Karen and I were also very happy to see so many participants in the Lundensaren Christmas lottery! We are thrilled to hear about what you have enjoyed the most about the Alumni Network. As promised, 20 unique alumni mugs are soon on their way to their new owners by snail mail. Winners in the lottery are notified by email.

 

Other exciting things that happened this week.
Sylvia Schwaag Serger, the new Deputy Vice Chancellor at Lund University (from 1 January), visited our External Relations office this week for a fika. She has a special responsibility for education at Bachelor’s and Master’s level, as well as for internationalisation. Sylvia is a professor in research politics at the School of Economics and Management and received her PhD from London School of Economics. She was previously the director of Vinnova with a responsibility for international strategies.

Lund University is happy to announce that Fredrik Mertens, professor in clinical genetics, was named Cancer Researcher of the Year 2018 by Cancerfonden, the Swedish Cancer Society. Click here to read the article (in Swedish).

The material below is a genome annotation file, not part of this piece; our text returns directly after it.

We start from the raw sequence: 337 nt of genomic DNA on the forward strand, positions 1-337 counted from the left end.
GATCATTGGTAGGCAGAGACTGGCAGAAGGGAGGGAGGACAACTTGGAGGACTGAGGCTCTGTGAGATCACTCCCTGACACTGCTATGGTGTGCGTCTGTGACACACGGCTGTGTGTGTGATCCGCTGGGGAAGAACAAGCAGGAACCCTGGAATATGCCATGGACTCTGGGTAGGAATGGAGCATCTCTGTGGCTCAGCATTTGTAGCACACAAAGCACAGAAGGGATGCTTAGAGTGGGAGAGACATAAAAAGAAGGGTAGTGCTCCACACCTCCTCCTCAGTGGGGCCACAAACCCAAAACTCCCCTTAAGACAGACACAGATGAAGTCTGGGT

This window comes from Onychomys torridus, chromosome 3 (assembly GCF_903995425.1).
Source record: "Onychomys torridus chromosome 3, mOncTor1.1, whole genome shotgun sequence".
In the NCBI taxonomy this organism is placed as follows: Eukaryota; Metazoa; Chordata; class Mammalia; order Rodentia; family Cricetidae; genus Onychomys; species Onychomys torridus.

This week’s research news: Oxygen in the World’s Oceans is declining, scientists reveal dangers and solutions

Things that we are looking forward to.
The opening of our Love@Lund exhibition will take place on Valentine’s Day 14 February in the University main building. We are now doing the finishing touches to the exhibition. Truly enjoying all the lovely stories we have received. The invitation to the event on Valentine’s Day will be sent next week.

For those interested in enhancing their career with a Master’s degree from Lund University – 15 January is the application deadline for our Master’s programmes starting autumn 2018. Click here to read more.